Localized surface plasmon based super resolution imaging technique with nanostructures
Interdisciplinary Program in Nanomedical Science and Technology/박사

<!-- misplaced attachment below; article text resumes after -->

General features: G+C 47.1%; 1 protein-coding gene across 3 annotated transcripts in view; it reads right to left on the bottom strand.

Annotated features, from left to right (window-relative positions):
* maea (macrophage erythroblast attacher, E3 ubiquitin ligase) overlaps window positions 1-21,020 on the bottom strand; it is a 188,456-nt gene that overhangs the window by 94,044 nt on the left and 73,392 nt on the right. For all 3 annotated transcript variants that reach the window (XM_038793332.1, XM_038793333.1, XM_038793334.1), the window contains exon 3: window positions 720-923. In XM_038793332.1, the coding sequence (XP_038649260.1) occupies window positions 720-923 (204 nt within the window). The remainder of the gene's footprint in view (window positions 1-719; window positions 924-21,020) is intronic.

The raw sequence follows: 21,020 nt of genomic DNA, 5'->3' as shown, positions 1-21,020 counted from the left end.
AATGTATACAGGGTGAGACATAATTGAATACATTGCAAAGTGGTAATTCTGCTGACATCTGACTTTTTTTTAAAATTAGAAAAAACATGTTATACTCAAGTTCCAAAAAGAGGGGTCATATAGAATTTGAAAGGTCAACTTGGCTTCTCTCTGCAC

In this dissertation, I have investigated the plasmon enhanced total internal reflection fluorescence (TIRF) microscopy for improvement of imaging sensitivity and imaging resolution using various nanopatterns in total internal reflection fluorescence microscopy. First, I have found the feasibility of the evanescent field enhancement based on dielectric thin films and metal nanostructures in TIRF microscopy for sensitivity enhancement. The enhancement was associated with the overall field intensity amplification. To maximize the field intensity, multi-layers of dielectric films and metal nanopatterns are designed and fabricated using film evaporation and electron beam lithography, respectively. The sensitivity enhancement was confirmed with fluorescent beads and quantum dots attached on cancer cells. Especially, to find the optimum design parameters of plasmon enhanced TIRF microscopy using metal, plasmon momentum mismatches between near field and far field are also determined using rigorous coupled wave analysis. The numerical results are experimentally verified with fluorescent beads on various nanopatterns, such as nanowires and nanoislands. The results confirm that momentum mismatching when exciting plasmons can increase the consequent emission of fluorescence substantially. Consequently, I have introduced three kinds of plasmon-based techniques for super resolution imaging under diffracted-limited: 1) Surface plasmon-enhanced randomly activated (SUPRA) TIRF microscopy 2) nanoscale localization sampling technique and 3) plasmon based spatially activated light microscopy. For SUPRA-TIRF microscopy, I have investigated the imaging resolution enhancement by exciting randomly amplified local hot spots. The random hot spots are activated by chemically synthesized nanoislands. The distribution of hot spots can be adjusted for efficient excitation of fluorescent molecules. This technique was experimentally verified by imaging fluorescent beads and visualizing endocytosis of fluorescent adenoviruses. The results confirm the enhancement of resolution, which was more prominent at higher concentration of fluorescent molecules. For an NLS technique, periodic nanohole arrays that create locally amplified hot spots are fabricated. The localized near field hot spot temporally samples microtubular movement for enhanced spatial resolution. A four times improvement in spatial resolution compared to conventional TIRF microscopy is demonstrated. The resolution enhancement is achieved by imaging rhodamine-labeled microtubules that are sampled by the hot spots to provide sub-diffraction-limited images at 76 nm resolution in the direction of movement and 135 nm orthogonally. The intensity distribution produced by the NLS is measured to be broader than that of conventional imaging, which is consistent with the improvement of imaging resolution. NLS can be useful for moving objects that have a high labeling density of for performing fluctuation spectroscopy in small volumes, and may allow super-resolution on demand by customizing nanoantenna structures for specific resolution needs. On the other hands, PSALM is based on the spatially switched activation of local amplified hot spots under multiple light incidence conditions. The feasibility of the concept was demonstrated by imaging fluorescent beads on a two-dimensional gold nanowire of a 100-nm-wide grating ridge, the size of which is the measure of the imaging resolution. The result confirms the performance of PSALM for imaging the beads at a resolution below the conventional diffraction limit.Further studies of these techniques are expected to provide super resolution under 50 nm to observe and track extremely small molecules or proteins at/near cell membranes.